Wednesday, April 25, 2012
Bits of Spark
Last night I took Martin Stannard's biography of Muriel up to bed with me and flipped randomly through episodes of her life...and death. Is it just me or does anyone else take a nosy little leap to the end of a biography to despair over the subject's demise? Oh this is a complex and fascinating woman to say the least. When she was nineteen she met thirty-two year-old Sydney Oswald Spark who was planning to emigrate to teach in Africa.
'Muriel was attracted to this exotic prospect and to his apparent lack of machismo. She had no intention of becoming a housewife. He promised servants to leave her free to concentrate on her poetry. Above all, she wanted to escape from Edinburgh and its claustrophobic social microcosm.'
After a year of 'chaste courting' they sailed aboard the Winchester Castle but all was not bliss. Muriel flirted with a young South African on the boat, things went far enough that his parents invited her to stay and marry the young man. I'm not sure what her intended knew, or thought, about all of this. Perhaps she should have entertained the idea. Her wedding night with 'Ossie' was horrible, she had no idea he became violent while he was drunk, he also had a revolver which he liked to fire off in the courtyard. Apparently Africa brought out a wee bit of machismo in the man. He also hid the fact that he had been seeing a psychiatrist before the marriage from Muriel. Two months into the marriage she discovered she was pregnant and things went from bad to worse.
I love having Spark's short story collection at hand as this paragraph has enticed me to begin reading A Member of the Family.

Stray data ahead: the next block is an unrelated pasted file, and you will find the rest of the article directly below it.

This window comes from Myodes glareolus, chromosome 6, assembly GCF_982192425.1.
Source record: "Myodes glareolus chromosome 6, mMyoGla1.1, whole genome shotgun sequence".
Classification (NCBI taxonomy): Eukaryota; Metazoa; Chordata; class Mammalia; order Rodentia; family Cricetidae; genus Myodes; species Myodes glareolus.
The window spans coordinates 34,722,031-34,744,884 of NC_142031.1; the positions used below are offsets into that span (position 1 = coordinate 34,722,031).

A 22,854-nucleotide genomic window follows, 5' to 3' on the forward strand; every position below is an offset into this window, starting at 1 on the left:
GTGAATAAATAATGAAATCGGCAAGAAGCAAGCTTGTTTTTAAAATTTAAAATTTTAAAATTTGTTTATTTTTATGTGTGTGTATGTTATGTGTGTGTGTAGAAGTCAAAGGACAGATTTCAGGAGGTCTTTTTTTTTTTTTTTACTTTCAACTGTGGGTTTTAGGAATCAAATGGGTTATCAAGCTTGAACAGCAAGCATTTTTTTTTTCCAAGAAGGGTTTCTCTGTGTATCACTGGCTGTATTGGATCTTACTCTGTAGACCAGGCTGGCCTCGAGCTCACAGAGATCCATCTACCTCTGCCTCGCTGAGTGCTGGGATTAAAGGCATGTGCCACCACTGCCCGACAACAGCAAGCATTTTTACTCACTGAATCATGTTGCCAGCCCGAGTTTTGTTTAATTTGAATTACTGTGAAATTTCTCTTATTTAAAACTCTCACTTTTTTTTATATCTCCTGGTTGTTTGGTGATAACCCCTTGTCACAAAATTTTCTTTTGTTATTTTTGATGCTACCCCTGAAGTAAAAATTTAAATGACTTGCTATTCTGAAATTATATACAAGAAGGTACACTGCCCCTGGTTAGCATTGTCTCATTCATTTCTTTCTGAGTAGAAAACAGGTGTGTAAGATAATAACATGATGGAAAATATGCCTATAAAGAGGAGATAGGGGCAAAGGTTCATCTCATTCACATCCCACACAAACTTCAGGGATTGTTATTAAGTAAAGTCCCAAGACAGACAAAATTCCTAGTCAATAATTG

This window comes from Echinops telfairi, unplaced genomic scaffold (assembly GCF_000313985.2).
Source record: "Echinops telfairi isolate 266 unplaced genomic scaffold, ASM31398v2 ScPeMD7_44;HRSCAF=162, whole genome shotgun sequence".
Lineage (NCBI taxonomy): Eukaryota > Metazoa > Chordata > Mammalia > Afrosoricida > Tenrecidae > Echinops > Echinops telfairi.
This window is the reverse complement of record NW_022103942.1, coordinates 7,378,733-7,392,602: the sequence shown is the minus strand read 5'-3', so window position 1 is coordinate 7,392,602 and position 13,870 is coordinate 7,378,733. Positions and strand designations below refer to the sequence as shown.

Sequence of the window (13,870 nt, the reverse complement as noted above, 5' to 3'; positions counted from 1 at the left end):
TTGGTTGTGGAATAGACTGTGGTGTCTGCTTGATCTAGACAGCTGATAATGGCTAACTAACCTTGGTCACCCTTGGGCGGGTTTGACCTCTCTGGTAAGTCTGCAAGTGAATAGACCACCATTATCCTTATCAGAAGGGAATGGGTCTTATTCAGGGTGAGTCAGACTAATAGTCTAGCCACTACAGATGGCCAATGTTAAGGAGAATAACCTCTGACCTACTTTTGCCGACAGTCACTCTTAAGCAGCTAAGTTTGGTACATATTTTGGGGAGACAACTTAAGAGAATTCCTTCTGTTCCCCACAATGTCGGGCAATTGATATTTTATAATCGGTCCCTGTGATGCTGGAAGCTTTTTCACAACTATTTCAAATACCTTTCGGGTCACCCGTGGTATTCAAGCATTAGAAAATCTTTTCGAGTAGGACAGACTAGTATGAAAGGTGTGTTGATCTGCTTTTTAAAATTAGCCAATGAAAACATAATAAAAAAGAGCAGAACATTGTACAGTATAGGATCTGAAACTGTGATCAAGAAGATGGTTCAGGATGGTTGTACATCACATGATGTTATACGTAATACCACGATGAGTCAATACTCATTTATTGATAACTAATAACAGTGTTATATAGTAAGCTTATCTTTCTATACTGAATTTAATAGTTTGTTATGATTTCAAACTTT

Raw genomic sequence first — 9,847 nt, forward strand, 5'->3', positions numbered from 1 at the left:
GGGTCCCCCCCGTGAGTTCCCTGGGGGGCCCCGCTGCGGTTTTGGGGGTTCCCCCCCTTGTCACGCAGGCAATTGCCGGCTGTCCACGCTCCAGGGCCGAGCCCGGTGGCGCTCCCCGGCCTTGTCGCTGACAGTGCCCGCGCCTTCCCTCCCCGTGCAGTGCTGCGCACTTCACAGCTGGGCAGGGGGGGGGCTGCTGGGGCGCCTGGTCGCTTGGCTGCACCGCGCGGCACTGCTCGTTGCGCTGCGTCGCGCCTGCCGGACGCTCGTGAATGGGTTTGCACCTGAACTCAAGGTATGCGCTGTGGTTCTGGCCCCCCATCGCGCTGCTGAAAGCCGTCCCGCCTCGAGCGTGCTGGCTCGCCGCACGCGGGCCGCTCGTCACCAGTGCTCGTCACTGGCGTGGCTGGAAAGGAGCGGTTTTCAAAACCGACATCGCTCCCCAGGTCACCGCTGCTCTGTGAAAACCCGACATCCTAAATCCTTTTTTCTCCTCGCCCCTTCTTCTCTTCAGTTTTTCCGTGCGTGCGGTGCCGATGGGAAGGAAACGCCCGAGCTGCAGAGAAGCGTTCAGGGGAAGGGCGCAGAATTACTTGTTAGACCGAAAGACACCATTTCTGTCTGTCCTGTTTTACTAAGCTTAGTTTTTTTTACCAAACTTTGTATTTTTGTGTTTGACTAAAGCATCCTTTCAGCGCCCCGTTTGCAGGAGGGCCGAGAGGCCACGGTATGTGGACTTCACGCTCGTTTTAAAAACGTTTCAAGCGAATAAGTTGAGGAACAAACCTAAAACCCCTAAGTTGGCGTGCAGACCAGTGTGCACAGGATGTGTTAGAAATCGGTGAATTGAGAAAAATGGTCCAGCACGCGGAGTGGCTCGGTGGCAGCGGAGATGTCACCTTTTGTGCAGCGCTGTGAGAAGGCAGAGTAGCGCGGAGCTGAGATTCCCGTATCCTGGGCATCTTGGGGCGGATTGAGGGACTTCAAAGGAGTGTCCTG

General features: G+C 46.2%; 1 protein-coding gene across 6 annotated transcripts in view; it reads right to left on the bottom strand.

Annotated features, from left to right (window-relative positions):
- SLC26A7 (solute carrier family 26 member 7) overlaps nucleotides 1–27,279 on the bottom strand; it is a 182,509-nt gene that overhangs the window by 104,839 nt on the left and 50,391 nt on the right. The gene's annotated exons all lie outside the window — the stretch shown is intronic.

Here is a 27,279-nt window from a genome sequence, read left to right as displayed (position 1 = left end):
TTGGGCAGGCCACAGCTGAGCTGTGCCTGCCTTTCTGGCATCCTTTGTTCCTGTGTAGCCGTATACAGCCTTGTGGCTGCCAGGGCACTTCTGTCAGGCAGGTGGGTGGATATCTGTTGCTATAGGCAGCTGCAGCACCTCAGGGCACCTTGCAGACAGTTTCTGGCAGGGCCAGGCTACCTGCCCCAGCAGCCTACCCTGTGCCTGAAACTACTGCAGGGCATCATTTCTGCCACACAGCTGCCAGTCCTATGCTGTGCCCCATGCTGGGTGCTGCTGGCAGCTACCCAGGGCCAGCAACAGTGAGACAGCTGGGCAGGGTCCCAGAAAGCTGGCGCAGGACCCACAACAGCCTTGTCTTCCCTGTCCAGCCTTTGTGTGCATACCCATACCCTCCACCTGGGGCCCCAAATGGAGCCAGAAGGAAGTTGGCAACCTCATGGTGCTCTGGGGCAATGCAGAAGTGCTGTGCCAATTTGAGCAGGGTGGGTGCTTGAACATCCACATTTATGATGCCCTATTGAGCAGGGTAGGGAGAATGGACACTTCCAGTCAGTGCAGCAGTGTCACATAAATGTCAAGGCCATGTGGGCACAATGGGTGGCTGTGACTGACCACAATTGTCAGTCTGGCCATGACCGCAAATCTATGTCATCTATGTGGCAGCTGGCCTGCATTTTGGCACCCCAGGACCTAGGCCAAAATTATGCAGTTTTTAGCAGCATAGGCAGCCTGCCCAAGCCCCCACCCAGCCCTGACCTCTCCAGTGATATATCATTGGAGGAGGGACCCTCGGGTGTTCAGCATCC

'There is a fragment of Muriel's psyche in both characters: the tough and skeptical woman and the sociable 'girl'...who loved loved her accessories and delighted paralysing people with charm. Indeed, after that Murray interview, Muriel decided to rejuvenate herself. Photographs of her over the next decade appear to reveal her steadily increasing youth. Unlike Trudy, however, she did not do this to catch men but to maintain her independence, to escape the judgemental eye, and for the sheer pleasure of perfect form. It was a magnificent mask, a game, a defence. It was fun. It was her public image. If language was power, so too was beauty. As the artist at home she would slop about in jumpers. When she left the safety of Mrs Lazzari's house or invited guests to it, she dressed to kill.'
I have so much admiration for people who come from humble beginnings but go on to achieve great things or wade through insurmountable odds to emerge at the top of their desired field. Muriel Spark had incredible drive but paid heavily along the way it seems and there is still so much of her biography to discover and be fascinated by. Has this reading week spurned you on to learn more about Muriel Spark's life or writing?